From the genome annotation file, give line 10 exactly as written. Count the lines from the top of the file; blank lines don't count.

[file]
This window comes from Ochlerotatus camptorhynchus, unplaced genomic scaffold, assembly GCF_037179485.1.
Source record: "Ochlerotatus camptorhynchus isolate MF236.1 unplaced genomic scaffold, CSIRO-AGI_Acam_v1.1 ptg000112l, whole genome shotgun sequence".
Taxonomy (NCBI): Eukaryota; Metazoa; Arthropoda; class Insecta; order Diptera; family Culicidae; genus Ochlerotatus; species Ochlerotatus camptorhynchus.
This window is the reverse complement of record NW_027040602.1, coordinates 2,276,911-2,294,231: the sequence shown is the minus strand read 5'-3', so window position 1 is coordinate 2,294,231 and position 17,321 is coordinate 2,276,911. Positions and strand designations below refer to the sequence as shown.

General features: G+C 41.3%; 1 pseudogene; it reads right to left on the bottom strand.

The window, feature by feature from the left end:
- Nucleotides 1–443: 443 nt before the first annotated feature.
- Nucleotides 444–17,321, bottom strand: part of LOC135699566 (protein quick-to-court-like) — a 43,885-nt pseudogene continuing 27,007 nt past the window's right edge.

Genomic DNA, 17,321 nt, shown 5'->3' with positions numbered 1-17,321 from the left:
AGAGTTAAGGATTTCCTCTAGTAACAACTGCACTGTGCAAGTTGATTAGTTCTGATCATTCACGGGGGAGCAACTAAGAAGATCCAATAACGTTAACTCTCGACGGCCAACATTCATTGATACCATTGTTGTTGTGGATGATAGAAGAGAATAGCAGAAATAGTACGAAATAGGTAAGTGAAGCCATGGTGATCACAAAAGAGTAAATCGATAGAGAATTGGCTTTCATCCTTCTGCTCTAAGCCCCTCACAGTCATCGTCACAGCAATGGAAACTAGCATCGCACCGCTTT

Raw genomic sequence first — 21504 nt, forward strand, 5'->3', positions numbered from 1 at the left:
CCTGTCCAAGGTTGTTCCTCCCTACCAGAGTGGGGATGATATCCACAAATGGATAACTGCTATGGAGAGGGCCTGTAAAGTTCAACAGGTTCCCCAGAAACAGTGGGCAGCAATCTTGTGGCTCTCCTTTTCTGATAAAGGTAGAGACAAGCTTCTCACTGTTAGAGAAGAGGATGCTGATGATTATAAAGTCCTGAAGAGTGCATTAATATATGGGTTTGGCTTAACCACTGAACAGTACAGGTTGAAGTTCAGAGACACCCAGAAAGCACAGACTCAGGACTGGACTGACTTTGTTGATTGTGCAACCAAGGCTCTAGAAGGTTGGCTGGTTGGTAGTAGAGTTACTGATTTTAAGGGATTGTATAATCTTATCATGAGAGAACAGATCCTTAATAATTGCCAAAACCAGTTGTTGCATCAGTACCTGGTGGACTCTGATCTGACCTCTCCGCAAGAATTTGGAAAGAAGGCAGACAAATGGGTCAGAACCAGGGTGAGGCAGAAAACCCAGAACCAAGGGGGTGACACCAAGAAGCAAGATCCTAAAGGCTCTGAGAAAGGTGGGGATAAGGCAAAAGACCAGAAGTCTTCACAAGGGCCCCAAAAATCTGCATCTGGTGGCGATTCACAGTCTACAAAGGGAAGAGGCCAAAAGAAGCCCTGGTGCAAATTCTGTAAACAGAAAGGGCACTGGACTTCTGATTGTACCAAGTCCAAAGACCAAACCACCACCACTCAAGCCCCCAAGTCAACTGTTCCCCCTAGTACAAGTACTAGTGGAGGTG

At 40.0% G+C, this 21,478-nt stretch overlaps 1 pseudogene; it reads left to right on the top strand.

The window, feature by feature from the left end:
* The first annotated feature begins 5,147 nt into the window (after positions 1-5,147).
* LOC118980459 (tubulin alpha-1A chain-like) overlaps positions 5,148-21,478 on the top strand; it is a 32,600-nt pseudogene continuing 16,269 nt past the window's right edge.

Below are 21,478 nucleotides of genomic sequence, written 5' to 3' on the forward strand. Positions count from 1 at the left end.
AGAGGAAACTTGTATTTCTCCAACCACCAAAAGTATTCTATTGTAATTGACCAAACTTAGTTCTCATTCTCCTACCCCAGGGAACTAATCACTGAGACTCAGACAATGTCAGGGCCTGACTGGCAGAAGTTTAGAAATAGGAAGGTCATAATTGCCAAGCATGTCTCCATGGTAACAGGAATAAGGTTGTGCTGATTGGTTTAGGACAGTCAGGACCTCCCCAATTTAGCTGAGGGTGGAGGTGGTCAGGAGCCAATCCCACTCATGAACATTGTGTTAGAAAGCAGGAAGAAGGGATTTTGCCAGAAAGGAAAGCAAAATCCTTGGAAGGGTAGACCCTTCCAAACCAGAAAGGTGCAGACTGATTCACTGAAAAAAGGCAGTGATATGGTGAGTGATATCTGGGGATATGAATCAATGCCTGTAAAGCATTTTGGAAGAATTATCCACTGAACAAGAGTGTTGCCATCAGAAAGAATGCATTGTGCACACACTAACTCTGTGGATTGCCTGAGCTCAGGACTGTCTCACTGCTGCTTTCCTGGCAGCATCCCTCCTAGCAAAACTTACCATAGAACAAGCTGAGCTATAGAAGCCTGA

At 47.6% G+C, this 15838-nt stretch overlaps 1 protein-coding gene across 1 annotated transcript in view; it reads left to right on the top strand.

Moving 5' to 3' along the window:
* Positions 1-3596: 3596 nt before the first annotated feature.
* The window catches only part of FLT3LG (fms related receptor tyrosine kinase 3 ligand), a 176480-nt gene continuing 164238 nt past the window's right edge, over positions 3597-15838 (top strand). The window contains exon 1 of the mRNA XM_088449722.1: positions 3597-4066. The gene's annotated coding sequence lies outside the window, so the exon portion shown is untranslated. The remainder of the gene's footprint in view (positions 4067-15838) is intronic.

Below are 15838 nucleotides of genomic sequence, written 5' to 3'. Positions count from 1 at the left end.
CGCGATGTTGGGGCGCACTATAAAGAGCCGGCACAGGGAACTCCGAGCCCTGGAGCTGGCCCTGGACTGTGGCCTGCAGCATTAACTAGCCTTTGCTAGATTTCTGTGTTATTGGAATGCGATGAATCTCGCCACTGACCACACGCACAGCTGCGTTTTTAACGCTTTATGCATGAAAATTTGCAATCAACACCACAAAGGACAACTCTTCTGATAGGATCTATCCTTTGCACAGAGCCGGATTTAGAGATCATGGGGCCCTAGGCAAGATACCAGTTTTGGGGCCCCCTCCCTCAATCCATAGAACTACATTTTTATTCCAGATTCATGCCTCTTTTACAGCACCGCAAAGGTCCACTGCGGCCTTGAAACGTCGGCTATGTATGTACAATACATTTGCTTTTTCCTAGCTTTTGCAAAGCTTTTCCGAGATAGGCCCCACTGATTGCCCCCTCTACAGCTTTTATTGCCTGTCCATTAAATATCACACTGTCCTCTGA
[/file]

AGAGTTAAGGATTTCCTCTAGTAACAACTGCACTGTGCAAGTTGATTAGTTCTGATCATTCACGGGGGAGCAACTAAGAAGATCCAATAACGTTAACTCTCGACGGCCAACATTCATTGATACCATTGTTGTTGTGGATGATAGAAGAGAATAGCAGAAATAGTACGAAATAGGTAAGTGAAGCCATGGTGATCACAAAAGAGTAAATCGATAGAGAATTGGCTTTCATCCTTCTGCTCTAAGCCCCTCACAGTCATCGTCACAGCAATGGAAACTAGCATCGCACCGCTTT